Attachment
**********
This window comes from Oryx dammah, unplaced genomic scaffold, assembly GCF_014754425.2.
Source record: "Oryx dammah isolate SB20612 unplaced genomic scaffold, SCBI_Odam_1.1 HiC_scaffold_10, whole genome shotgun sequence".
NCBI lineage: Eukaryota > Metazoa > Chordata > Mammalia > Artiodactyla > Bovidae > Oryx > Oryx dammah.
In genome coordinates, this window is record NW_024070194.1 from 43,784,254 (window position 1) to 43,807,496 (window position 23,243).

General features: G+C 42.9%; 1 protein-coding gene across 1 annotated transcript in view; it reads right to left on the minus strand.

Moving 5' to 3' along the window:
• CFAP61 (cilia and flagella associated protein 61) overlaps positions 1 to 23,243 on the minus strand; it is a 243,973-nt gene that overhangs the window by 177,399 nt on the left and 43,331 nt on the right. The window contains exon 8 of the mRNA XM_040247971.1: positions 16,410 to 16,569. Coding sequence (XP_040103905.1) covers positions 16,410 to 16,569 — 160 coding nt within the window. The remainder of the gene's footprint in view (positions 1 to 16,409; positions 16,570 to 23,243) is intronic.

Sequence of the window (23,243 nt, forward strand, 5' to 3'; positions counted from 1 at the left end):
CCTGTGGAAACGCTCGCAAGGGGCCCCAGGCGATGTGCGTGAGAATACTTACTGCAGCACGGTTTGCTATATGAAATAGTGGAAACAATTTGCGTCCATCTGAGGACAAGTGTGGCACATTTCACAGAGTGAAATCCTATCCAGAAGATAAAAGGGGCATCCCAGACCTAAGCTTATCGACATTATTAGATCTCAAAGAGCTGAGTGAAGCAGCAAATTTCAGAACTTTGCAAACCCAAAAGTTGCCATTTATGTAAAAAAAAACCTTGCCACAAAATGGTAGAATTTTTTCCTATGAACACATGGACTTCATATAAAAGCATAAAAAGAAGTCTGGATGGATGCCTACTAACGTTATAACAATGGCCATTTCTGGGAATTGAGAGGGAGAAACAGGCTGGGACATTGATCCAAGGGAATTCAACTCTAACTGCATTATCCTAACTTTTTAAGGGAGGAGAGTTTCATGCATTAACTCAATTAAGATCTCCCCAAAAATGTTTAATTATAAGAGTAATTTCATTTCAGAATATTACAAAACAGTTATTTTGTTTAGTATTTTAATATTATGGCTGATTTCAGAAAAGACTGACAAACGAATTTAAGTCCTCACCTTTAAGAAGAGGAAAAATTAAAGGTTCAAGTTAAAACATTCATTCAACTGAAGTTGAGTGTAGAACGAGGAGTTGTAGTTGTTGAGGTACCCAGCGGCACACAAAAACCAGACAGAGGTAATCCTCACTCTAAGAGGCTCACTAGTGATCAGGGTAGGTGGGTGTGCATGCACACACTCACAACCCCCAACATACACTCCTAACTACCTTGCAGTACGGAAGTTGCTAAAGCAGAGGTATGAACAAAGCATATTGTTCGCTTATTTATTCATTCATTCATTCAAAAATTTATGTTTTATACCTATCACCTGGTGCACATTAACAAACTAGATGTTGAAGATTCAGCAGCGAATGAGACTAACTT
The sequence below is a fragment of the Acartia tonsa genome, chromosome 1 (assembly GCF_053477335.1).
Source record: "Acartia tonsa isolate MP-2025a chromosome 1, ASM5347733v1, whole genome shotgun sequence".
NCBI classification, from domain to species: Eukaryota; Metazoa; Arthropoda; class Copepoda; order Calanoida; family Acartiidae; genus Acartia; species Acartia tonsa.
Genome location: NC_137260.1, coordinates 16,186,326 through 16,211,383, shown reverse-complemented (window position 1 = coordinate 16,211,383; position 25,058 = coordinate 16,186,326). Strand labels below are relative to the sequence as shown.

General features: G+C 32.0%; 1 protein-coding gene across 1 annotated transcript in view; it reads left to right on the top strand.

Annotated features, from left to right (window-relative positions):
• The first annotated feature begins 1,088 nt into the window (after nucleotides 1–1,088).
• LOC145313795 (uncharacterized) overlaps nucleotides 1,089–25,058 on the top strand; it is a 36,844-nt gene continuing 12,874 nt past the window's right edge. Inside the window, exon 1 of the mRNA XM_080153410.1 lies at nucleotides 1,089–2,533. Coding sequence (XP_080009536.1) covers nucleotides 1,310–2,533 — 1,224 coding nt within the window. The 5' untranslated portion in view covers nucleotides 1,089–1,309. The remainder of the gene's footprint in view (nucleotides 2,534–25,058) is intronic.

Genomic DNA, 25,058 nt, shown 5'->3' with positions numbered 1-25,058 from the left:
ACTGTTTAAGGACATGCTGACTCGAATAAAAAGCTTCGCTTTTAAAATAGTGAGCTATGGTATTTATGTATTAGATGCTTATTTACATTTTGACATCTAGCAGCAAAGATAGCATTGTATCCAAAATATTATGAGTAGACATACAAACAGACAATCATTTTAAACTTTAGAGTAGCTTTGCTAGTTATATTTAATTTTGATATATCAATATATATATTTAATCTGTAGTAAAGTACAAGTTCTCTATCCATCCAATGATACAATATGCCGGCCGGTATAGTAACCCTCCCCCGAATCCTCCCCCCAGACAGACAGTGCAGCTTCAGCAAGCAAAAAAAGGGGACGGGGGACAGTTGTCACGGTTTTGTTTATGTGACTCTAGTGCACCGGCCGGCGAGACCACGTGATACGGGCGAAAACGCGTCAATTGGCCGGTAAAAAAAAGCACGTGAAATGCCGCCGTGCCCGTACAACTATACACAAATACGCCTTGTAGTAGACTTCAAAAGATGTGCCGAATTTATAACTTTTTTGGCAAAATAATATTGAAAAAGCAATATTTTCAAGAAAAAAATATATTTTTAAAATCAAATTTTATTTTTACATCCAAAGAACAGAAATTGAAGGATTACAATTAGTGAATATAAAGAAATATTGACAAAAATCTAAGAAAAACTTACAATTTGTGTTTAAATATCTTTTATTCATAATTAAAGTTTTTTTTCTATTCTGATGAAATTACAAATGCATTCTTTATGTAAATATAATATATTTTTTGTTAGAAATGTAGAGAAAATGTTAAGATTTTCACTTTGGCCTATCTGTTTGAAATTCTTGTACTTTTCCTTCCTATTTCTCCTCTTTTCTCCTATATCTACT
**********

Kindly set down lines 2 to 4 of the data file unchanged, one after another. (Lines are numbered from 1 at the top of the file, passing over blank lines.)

Source record: "Oryx dammah isolate SB20612 unplaced genomic scaffold, SCBI_Odam_1.1 HiC_scaffold_10, whole genome shotgun sequence".
NCBI lineage: Eukaryota > Metazoa > Chordata > Mammalia > Artiodactyla > Bovidae > Oryx > Oryx dammah.
In genome coordinates, this window is record NW_024070194.1 from 43,784,254 (window position 1) to 43,807,496 (window position 23,243).